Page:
Sunday, September 16, 2007

Appliance partitioning without a hypervisor

The hypervisor is not an operating system replacement, its an operating system feature. Even VMware's ESX platform runs from within an operating system model. The Linux 2.6 kvm feature is a prime example of how a hypervisor can be easily and seamless integrated into the operating system. The kvm module gives the user the choice of running a hypervisor, to switch the feature on and off. This is in contrast to being told you have to run a hypervisor. I don't know about you, but I like having that choice, as not all applications need to run virtualized.

There are some folks that will completely disagree with me, try to tell you that the hypervisor is the death of the operating system. They should try Linux kvm, and then talk to the blade server people. Blade servers, remember when they first came out? The 1U rack mount server was dead, eh wait. Eh no, the 1U rack mount server is still here, yet all those vendors bounced up and down trying to convince you otherwise. Those marketing folks probably need to tone down the sugar content of their coffee! :)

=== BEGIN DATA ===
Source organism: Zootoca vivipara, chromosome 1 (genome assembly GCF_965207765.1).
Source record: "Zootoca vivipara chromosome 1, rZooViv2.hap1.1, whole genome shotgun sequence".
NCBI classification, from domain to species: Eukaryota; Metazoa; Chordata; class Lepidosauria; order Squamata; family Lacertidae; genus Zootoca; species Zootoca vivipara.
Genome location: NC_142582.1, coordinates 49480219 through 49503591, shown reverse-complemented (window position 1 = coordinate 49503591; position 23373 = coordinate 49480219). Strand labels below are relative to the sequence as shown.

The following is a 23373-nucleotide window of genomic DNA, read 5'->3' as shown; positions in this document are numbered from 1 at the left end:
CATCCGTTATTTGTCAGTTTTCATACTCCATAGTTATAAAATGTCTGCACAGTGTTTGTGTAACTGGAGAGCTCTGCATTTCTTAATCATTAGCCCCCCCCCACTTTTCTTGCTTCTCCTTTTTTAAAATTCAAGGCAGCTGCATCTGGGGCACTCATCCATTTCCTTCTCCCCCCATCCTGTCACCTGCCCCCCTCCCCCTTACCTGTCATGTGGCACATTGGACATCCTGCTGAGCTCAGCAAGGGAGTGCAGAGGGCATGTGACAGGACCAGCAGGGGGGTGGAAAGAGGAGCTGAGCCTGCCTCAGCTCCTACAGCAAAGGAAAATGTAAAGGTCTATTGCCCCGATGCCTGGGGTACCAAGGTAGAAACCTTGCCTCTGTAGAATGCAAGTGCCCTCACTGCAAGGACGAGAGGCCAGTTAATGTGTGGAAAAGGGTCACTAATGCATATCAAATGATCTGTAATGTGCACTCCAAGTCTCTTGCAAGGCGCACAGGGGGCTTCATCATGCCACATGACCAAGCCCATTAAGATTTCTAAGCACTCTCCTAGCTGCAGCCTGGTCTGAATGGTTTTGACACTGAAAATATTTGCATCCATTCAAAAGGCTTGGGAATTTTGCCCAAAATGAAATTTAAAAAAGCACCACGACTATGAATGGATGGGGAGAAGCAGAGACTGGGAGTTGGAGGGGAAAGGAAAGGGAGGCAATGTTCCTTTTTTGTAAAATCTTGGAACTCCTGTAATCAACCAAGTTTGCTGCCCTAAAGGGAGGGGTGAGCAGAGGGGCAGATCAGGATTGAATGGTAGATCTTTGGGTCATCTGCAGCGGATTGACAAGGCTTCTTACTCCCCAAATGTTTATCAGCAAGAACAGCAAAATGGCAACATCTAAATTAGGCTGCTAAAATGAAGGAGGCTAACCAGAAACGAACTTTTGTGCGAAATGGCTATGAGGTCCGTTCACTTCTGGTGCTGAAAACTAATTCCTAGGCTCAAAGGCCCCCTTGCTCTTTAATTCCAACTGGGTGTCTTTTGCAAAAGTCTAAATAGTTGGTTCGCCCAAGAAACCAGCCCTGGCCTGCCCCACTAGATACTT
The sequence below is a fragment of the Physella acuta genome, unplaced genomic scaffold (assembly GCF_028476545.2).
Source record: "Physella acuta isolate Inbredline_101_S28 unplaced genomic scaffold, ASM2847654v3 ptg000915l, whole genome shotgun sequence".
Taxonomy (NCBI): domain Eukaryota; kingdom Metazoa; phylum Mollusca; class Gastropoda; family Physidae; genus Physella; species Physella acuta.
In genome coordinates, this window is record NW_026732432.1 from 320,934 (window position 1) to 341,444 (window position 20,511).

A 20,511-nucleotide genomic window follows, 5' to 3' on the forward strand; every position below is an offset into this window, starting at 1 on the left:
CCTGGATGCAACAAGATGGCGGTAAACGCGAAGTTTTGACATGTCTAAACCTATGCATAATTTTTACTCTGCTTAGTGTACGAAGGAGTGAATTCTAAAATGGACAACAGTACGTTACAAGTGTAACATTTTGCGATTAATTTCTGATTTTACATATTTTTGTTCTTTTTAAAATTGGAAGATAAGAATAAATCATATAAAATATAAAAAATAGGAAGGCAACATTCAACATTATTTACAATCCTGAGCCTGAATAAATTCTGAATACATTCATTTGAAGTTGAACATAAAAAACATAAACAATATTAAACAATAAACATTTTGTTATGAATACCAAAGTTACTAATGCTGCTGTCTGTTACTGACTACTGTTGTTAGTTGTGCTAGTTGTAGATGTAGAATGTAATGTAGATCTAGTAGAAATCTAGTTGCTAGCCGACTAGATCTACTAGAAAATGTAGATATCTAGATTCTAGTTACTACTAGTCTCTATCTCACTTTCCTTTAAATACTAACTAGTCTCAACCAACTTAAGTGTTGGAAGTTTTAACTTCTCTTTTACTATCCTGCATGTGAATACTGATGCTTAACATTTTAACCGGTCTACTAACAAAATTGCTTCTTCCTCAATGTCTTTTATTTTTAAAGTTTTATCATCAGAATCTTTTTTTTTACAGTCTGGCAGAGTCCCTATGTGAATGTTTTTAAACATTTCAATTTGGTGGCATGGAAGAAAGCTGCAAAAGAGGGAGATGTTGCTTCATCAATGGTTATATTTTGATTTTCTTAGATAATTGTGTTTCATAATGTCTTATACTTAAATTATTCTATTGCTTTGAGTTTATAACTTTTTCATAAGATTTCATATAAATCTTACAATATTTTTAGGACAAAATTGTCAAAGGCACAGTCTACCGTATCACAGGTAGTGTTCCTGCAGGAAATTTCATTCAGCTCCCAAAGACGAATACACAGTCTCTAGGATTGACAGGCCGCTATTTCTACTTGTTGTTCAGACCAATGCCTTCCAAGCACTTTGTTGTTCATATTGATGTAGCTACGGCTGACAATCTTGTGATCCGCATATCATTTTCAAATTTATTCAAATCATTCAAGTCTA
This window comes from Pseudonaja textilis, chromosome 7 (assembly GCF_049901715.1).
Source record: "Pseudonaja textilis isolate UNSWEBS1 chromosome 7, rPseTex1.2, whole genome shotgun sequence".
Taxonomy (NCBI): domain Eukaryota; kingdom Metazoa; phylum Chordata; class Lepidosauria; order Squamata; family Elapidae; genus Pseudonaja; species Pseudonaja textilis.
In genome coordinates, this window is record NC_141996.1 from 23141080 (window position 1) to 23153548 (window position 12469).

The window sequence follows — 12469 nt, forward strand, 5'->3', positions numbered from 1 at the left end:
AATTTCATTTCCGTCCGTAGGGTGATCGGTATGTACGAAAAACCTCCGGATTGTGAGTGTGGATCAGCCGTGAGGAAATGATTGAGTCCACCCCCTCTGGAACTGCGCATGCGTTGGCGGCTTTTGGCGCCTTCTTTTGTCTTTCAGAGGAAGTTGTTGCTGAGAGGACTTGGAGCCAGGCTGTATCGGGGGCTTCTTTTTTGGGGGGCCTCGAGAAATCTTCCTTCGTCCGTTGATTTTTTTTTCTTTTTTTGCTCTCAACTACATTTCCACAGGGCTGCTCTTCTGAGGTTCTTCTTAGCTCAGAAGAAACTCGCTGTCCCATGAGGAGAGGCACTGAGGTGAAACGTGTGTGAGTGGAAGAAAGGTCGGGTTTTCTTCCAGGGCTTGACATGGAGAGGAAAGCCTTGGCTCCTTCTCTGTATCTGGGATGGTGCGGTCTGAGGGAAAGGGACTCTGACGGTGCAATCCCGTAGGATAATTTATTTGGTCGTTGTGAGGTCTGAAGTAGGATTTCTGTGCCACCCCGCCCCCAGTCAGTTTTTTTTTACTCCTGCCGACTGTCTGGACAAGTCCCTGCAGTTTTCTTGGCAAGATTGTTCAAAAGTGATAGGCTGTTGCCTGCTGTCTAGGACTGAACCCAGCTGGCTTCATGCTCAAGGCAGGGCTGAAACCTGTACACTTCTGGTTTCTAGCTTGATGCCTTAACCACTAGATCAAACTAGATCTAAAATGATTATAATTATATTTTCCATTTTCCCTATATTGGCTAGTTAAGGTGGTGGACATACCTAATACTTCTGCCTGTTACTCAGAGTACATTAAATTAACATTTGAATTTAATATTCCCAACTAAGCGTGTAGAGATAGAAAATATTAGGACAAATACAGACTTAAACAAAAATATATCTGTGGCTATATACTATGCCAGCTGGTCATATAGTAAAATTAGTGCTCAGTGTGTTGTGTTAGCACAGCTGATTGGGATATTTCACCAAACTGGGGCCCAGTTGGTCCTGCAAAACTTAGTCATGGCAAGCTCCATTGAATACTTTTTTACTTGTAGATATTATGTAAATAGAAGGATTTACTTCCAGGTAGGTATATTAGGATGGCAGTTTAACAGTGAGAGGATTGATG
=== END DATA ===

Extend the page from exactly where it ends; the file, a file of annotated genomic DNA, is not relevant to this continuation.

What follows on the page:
A lot of customers looking at virtual appliances, really just want application partitioning. They want to be able to run DNS, SMTP, IMAPD and perhaps HTTP/HTTPS on a pair of really powerful servers, without worrying that SMTP might take the rest down. The reason for this might be that their needs are small enough, or they want high availability but don't want to invest in racks of servers. Perhaps they are using co-location and have limited space on their budget. It is this scenario where the marketing people are saying virtualization == security, when in reality thats not the case. What they really mean is that virtualization is providing application partitioning, and providing the advantage of securing those applications from each other. If you setup SMTP badly on a virtual appliance, its still going to be at risk.

So in reality, these customers don't actually want virtualization. What they want is a multi-role appliance with each appliance module partitioned from each other. This is what AppOS does, and has done since 2003. They want multi-role appliance partitioning but they think they want virtualization. You can get this with virtualization, but you can also get it with AppOS without the virtualization overhead. AppOS however, gives you the choice of running the solution in either mode. In the end, customers like flexibility and choice!

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